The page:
“When we were kids, the idea of a vocation used to be kicked around quite a bit cause you know, ‘He’ll be taken for the Priests.’ For, you know, any of the lads that showed themselves to be a bit smart, or anything like that. That was always the word ‘vocation’ was used in application in vocation to the priesthood, and that was almost like being picked to play for your country.
“But actually, I think vocation can be a lot of things you realize that as you get older, and I think you got to be kind of a bit bonkers really to carry on as an actor, writer or director, whatever, which is what I have been doing for 30-years.”
Vocation for Moore is having to do what he has to do. It is something that compels him to dedicate his life as an artist to fulfilling his own creative vision, whilst producing an incredible body of work.
Moore was soon establishing himself as a writer and successful character actor. He could be found popping up in Midsomer Murders, or Jack the Ripper, as appearing in Bleak House or performing Shakespeare.
He also started to direct opera.
“It came about actually, by (God rest his soul) Steve Martland, who was looking for someone who wasn’t an uptight, opera-type to work with. Someone recommended me. Then Hans Werner Henze got wind of me, and asked if I’d direct Greek by Mark Anthony Turnage. We had a fantastic day together, hung-out together, drinking too much and having a good laugh. At the end of it, he said, ‘Would you meet this young composer to direct an opera?’ I said, ‘No. To be honest, it’s just not my bag. I don’t like the sound of it, I don’t like it really. I just don’t want to do opera.’
“And he said, ‘Why?’ I said, ‘Because it’s boring, it’s elitist, it’s got nothing to do with people that I know and care about. It’s just a sound, you know, that kind of screechy soprano vibe.’ I was just very honest with him. He said, ‘I agree with everything you’ve just said, that’s why people like you should be directing opera.’”
Moore co-wrote the libretto and directed Greek, an adaptation of Steven Berkoff’s original play, at the Munich Biennale.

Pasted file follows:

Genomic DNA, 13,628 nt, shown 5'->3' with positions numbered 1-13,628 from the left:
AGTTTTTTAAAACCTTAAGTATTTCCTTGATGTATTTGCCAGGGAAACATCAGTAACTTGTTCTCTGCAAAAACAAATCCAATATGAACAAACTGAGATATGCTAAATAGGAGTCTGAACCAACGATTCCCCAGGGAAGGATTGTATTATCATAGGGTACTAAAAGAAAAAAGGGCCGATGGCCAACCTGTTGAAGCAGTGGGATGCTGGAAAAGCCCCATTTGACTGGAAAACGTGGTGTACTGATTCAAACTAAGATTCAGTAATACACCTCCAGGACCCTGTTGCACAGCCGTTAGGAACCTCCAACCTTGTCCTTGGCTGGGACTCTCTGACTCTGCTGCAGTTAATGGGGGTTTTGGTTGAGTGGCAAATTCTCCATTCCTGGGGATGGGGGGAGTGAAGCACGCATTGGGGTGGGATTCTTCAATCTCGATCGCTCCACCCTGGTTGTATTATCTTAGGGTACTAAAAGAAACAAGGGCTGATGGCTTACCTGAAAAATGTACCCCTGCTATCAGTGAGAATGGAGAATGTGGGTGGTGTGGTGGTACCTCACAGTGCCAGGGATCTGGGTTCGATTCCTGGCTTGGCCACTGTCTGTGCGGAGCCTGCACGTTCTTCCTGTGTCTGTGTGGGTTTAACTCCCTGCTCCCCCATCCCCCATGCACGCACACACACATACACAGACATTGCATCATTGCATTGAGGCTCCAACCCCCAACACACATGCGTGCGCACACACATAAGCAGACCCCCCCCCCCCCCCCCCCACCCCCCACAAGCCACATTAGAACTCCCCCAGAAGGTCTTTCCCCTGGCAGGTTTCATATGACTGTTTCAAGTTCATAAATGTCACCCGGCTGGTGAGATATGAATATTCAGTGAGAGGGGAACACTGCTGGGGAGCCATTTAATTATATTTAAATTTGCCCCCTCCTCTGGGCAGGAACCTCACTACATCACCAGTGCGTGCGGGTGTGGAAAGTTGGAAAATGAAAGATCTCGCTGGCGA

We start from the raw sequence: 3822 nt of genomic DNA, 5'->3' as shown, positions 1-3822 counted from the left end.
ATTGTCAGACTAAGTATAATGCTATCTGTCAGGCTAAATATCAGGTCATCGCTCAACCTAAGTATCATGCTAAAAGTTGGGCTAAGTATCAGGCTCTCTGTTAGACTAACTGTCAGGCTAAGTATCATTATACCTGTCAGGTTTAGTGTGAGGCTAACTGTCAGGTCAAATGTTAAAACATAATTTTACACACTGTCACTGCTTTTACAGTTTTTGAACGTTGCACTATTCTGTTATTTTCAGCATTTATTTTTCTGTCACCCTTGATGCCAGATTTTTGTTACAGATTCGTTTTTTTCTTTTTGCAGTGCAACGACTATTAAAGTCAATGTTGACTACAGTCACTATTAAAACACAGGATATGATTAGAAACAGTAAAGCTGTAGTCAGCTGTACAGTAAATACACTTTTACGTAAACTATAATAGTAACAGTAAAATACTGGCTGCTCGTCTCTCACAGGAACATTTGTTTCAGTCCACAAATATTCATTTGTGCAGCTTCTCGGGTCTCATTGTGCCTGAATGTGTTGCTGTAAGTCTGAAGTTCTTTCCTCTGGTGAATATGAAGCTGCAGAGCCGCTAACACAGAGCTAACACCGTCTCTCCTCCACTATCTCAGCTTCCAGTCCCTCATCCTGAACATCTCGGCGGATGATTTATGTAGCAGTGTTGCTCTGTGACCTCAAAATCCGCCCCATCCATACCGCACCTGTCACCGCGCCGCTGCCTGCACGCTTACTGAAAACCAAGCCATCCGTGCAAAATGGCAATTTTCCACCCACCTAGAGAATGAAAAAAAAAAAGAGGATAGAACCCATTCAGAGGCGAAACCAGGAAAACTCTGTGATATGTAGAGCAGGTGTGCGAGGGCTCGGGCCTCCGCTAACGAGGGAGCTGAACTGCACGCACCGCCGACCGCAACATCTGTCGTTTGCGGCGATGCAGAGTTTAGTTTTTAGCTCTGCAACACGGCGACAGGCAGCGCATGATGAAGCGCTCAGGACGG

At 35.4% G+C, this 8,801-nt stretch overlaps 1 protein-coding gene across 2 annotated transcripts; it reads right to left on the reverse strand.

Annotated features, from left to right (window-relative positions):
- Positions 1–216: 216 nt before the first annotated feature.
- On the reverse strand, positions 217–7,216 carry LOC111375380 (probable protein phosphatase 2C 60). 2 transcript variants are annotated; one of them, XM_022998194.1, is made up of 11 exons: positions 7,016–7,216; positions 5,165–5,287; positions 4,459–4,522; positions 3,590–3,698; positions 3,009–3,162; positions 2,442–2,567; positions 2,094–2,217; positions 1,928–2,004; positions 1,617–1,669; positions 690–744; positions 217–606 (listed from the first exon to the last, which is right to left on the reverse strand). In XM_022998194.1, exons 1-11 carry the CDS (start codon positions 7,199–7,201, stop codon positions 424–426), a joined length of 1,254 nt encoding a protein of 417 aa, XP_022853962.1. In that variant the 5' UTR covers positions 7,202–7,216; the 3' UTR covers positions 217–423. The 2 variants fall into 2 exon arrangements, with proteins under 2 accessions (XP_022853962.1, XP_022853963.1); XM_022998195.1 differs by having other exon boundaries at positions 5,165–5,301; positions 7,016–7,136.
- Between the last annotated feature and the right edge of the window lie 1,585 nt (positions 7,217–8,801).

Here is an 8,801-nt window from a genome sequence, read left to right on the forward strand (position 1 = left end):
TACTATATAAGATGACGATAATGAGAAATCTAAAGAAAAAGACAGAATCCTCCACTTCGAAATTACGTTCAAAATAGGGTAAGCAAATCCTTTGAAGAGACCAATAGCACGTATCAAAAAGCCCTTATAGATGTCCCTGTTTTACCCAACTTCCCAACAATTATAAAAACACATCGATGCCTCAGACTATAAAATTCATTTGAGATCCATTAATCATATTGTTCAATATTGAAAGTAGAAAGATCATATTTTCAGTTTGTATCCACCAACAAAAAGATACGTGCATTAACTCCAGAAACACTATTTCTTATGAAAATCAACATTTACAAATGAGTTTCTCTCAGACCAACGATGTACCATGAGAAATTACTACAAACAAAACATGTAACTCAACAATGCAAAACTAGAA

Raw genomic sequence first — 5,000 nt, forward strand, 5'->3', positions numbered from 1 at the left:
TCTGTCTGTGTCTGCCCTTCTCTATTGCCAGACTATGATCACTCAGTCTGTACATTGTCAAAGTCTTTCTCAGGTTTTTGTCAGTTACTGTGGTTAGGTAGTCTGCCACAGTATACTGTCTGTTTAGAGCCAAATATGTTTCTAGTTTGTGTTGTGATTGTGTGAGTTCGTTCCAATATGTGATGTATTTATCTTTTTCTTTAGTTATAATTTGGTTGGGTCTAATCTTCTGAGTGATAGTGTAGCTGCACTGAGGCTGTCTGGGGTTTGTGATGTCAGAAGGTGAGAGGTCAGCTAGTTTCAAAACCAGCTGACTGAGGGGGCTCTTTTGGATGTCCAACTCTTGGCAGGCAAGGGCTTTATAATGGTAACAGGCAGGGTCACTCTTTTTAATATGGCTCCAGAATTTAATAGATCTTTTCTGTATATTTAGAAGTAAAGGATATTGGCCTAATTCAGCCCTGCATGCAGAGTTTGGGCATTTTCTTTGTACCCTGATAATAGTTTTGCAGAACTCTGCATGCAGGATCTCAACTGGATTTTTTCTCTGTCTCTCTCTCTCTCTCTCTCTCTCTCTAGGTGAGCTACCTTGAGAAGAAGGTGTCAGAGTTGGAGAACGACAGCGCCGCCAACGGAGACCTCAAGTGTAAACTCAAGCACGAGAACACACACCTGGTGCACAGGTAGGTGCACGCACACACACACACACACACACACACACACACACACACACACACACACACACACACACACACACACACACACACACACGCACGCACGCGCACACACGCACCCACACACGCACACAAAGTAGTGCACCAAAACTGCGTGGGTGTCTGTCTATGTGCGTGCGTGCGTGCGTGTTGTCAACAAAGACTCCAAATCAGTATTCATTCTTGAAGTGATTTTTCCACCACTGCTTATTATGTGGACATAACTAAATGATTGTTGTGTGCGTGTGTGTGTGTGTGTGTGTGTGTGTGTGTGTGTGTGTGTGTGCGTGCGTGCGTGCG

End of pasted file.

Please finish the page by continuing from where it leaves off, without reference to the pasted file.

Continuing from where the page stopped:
“There’s an awful lot of talk about elitism, and this is a strange word ‘elitism.’ I’m certainly not for dumbing things down, in order to make them accessible. Because some things are a bit complex, and you do have to bloody work at it.
“It’s the difference between a really beautifully, well-cooked, lovely, organic, home-made food, and a Big Mac. They’re both food, but one takes a bit more effort. So, I have no problems with that. It’s the class aspect that I have issues with.”
In 1996, Moore directed James McMillan’s opera Inês de Castro at the Edinburgh Festival for Scottish Opera.
“I had guys on the crew at Scottish Opera, saying ‘I loved that show, I’ve been working here for 20-years, but I actually got my old man in to see that show and we all loved it.’
“That really meant a lot to me. More than any kind of rave review in the Guardian, or whatever. Call me old-fashioned, but I want people, like my uncles and stuff, to like my work, and to get something out of it. I’ve always felt that the challenge is to get complex stuff and make it accessible.
“Arthur Miller said he wanted his work to understood by a philosophy professor and a cab driver. That’s where I’m at with that sort of stuff as well. You go to Germany and certain parts of this country as well, and the more incomprehensible it is, the more profound it must be. Because clearly these people watching it are so convinced of their intellectual superiority and erudition, that they say ‘If they can’t get it, then it must be profound.’
“I think the real challenge is to make complex ideas gettable. To make the complex clear.”
Moore’s ability to make complex ideas accessible led him to work with Police founder Stewat Copeland, and Michael Nyman, who composed the music for 2Graves.
“I brought Michael Nyman along to the table, because I directed Michael’s first full-length opera, called Facing Goya, about the mapping of the Human Genome. That old chestnut for operas. Genome meets genome. It was beautiful. Michael and I got on really well, he’s a real mensch Michael, I like him a lot, he’s a real laugh as well.
“I’m a huge admirer of Michael’s,” continues Moore, “and [in 2Graves] it feels like Michael is the co-star of the film for me. I think his music is pretty much, I think, it’s me in every frame, but Michael’s music is there as well. The music has an almost operatic quality. The music isn’t incidental, it’s very much a part of what the film is, and I think that’s great.
“Michael’s music tends to lift everything to a special level. I just can’t imagine [Peter] Greenaway’s films, those early ones, without Michael’s music. Michael’s music lends those films a humanity.”
While Moore may not have received the wealth and great success his talent deserves, he is undoubtedly a genuine maverick of rare and brilliant talent that should be cherished.
“It is a struggle every day, as Peter Brooks said in that wonderful book The Empty Space, you have to question it daily. It’s like picking up your cross every day and getting on with it.”